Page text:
How to Keep Food Frozen During Camping

How to Keep Food Frozen During Camping
Keeping food frozen while camping can lengthen your stay in the woods while you enjoy fresh food at the camp fire. A few tricks can keep meats and other items frozen for a longer period of time. But it's important to remember, especially when dealing with raw meat or fish, that the minute your food begins to thaw you need to get it on the grill before it spoils.


Difficulty: Easy

Using Dry Ice

Things You’ll Need:
  • A Styrofoam, metal or fiberglass cooler
  • Water-based ice or dry ice
Step 1
Use two coolers. One for frozen foods and the other for non-frozen foods.
Step 2
Pack well-frozen and wrapped food into the cooler. The deeper you freeze the food, the longer it will take to thaw. Let food freeze for several days before packing it into the cooler.
Step 3
Place food into the cooler as tightly as possible. If you only have a small amount of items that you want to keep frozen, consider a smaller cooler. Use newspaper or Styrofoam bubbles to fill in the extra space; this will help insulate the space and make your cooler more efficient.
Step 4
Place dry ice on top of food. Keep the ice in the paper it comes in or wrap it well with newspaper. This will protect your cooler liner and any plastic food packaging from cracking under the extreme cold of the dry ice. It also provides a safety layer for moving it around. Never touch dry ice with your bare hands. Always use thick, protective gloves, oven mitts or tongs to move dry ice. Dry ice is not water, but frozen carbon dioxide and it can cause serious burns with prolonged exposure.
Step 5
Close the lid on the cooler. If you are using a metal or fiberglass cooler, do not close the lid tightly. Allow for a little air to escape. Dry ice does not melt, it changes from a solid to a gas. If your cooler is airtight, the gas could build up to a bursting point. You can wrap a blanket around the cooler to help with insulation or use a Styrofoam cooler instead.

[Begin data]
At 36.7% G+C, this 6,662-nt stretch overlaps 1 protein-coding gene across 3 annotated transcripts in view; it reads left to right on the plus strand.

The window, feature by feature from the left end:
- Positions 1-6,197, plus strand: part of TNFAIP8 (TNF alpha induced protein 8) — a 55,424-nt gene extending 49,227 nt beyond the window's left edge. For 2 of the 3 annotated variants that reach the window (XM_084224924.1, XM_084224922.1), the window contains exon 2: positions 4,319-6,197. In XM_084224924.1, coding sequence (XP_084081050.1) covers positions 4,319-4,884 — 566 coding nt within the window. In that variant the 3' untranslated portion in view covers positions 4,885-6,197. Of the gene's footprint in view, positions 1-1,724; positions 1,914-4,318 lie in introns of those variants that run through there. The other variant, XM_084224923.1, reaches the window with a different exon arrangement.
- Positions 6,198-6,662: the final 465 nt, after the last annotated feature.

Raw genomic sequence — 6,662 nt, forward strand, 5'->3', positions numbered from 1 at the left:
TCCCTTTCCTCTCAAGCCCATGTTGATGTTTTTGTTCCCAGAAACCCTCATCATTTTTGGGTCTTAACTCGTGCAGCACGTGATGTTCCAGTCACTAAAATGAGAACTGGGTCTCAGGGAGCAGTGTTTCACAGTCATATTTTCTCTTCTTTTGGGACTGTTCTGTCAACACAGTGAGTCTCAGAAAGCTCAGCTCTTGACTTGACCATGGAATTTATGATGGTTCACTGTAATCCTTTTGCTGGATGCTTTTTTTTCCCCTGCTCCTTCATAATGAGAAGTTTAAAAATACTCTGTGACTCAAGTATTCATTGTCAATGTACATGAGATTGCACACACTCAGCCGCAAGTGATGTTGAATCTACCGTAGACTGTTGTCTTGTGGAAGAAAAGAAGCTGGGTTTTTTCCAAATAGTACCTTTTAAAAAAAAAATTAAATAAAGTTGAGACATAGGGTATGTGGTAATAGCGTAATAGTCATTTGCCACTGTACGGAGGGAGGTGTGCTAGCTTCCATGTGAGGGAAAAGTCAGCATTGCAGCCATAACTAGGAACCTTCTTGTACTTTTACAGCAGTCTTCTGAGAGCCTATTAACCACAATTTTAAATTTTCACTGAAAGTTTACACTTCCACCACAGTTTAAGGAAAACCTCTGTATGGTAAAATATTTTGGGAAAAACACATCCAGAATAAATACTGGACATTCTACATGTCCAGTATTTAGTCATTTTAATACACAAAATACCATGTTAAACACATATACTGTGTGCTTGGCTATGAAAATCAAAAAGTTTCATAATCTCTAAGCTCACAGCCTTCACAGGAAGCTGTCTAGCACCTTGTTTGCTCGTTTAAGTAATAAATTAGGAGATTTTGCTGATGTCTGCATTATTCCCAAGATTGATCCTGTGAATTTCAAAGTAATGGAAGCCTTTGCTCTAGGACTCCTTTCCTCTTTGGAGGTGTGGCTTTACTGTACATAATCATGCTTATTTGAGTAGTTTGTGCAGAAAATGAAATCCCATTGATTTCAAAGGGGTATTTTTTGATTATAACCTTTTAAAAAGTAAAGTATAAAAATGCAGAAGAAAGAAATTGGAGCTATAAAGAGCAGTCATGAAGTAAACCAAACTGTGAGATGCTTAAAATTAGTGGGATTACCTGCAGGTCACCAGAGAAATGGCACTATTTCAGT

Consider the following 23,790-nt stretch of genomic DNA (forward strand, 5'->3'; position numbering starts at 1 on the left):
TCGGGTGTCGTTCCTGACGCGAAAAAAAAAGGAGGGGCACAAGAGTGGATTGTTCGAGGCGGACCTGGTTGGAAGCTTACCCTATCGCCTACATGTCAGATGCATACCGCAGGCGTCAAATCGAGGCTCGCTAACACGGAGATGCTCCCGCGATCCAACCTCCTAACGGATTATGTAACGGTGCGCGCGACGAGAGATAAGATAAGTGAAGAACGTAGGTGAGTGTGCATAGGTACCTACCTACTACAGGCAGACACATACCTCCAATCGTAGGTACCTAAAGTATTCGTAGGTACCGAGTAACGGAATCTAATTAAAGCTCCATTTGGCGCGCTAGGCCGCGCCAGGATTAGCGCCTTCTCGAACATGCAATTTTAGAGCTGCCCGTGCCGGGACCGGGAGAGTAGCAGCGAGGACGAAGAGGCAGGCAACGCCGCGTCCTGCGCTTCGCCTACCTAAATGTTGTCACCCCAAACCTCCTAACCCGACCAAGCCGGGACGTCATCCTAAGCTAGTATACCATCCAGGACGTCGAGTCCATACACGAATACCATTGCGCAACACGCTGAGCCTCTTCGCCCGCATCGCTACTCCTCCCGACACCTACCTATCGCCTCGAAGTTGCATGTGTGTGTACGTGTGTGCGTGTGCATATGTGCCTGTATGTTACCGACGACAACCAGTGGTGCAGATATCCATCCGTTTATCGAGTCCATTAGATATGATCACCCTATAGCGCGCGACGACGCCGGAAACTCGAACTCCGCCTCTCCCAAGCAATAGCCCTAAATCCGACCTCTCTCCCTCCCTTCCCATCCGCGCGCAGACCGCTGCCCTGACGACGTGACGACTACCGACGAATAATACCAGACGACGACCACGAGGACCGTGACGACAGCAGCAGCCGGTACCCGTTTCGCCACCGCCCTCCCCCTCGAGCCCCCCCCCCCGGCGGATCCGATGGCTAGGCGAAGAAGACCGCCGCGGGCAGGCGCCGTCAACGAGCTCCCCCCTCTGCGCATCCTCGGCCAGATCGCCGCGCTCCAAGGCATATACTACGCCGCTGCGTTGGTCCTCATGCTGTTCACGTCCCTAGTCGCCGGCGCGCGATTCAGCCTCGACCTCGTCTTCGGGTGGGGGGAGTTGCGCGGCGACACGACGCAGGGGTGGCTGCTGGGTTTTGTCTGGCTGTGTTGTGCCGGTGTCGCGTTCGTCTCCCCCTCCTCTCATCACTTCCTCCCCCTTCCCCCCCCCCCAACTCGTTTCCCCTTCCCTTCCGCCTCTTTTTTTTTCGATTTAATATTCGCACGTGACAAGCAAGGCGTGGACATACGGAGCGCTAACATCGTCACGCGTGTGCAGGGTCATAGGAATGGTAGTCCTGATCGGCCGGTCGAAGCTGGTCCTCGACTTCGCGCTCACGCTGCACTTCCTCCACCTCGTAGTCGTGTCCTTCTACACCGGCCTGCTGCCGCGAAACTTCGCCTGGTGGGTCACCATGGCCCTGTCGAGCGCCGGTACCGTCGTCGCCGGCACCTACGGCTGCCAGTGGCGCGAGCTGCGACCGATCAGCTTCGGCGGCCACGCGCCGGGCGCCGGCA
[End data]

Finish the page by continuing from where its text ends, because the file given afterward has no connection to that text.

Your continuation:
Step 6
Replace dry ice as needed. You may not be able to find a supplier once you get out of the city limits, although you may want to ask at RV parks if it is available. When your supply has been exhausted, you can switch back to regular ice. Twenty pounds of dry ice will keep your food frozen for approximately 24 hours.

Using Water-Based Ice

Step 1
Buy a good quality cooler. Fiberglass or metal work much better than Styrofoam when you are using water-based ice.
Step 2
Use block ice rather than crushed or cubed. Block ice will melt more slowly.
Step 3
Wrap frozen food in Ziploc bags or keep stored in plastic containers. This will keep the food from getting soggy when the ice starts to melt and prevent it from thawing quickly.
Step 4
Change ice frequently. Don't wait for the block of ice to melt before getting a new block. Keeping your food frozen requires the temperature of the cooler to stay below 32 degrees F. Keeping as much solid ice in the cooler as possible will help.
Step 5
Wrap the cooler in a sleeping bag or woolen blanket. This will help insulate the cooler and keep your foods frozen longer.

Tips & Warnings

Dry ice can be purchased at some ice cream shops or special ordered from your grocery store


Article Written By Nikki Jardin

Nikki Jardin began freelance writing in 2009 and focuses on food and travel articles. She has been a professional cook and caterer for more than 20 years. She holds a degree in environmental science from Humboldt State University.

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